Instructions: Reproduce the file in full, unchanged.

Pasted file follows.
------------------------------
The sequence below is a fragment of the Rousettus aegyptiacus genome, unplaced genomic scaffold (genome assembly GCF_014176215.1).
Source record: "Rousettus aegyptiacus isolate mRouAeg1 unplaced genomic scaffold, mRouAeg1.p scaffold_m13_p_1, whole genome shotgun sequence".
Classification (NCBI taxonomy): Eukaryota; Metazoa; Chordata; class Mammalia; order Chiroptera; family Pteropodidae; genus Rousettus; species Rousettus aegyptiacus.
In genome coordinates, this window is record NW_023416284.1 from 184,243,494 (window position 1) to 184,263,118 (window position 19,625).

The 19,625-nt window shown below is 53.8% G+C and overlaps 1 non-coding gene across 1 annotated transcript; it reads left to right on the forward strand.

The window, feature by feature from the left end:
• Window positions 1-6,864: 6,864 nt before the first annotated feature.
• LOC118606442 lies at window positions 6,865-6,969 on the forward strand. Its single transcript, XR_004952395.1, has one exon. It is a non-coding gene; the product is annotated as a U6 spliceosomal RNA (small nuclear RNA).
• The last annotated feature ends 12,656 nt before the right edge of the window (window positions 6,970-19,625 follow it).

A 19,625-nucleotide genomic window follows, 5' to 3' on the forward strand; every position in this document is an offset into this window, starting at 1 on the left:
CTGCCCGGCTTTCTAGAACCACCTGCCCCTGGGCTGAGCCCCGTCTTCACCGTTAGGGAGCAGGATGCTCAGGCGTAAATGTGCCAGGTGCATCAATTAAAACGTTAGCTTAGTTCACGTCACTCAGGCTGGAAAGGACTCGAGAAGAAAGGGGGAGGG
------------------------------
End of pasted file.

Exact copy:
The sequence below is a fragment of the Rousettus aegyptiacus genome, unplaced genomic scaffold (genome assembly GCF_014176215.1).
Source record: "Rousettus aegyptiacus isolate mRouAeg1 unplaced genomic scaffold, mRouAeg1.p scaffold_m13_p_1, whole genome shotgun sequence".
Classification (NCBI taxonomy): Eukaryota; Metazoa; Chordata; class Mammalia; order Chiroptera; family Pteropodidae; genus Rousettus; species Rousettus aegyptiacus.
In genome coordinates, this window is record NW_023416284.1 from 184,243,494 (window position 1) to 184,263,118 (window position 19,625).

The 19,625-nt window shown below is 53.8% G+C and overlaps 1 non-coding gene across 1 annotated transcript; it reads left to right on the forward strand.

The window, feature by feature from the left end:
• Window positions 1-6,864: 6,864 nt before the first annotated feature.
• LOC118606442 lies at window positions 6,865-6,969 on the forward strand. Its single transcript, XR_004952395.1, has one exon. It is a non-coding gene; the product is annotated as a U6 spliceosomal RNA (small nuclear RNA).
• The last annotated feature ends 12,656 nt before the right edge of the window (window positions 6,970-19,625 follow it).

A 19,625-nucleotide genomic window follows, 5' to 3' on the forward strand; every position in this document is an offset into this window, starting at 1 on the left:
CTGCCCGGCTTTCTAGAACCACCTGCCCCTGGGCTGAGCCCCGTCTTCACCGTTAGGGAGCAGGATGCTCAGGCGTAAATGTGCCAGGTGCATCAATTAAAACGTTAGCTTAGTTCACGTCACTCAGGCTGGAAAGGACTCGAGAAGAAAGGGGGAGGG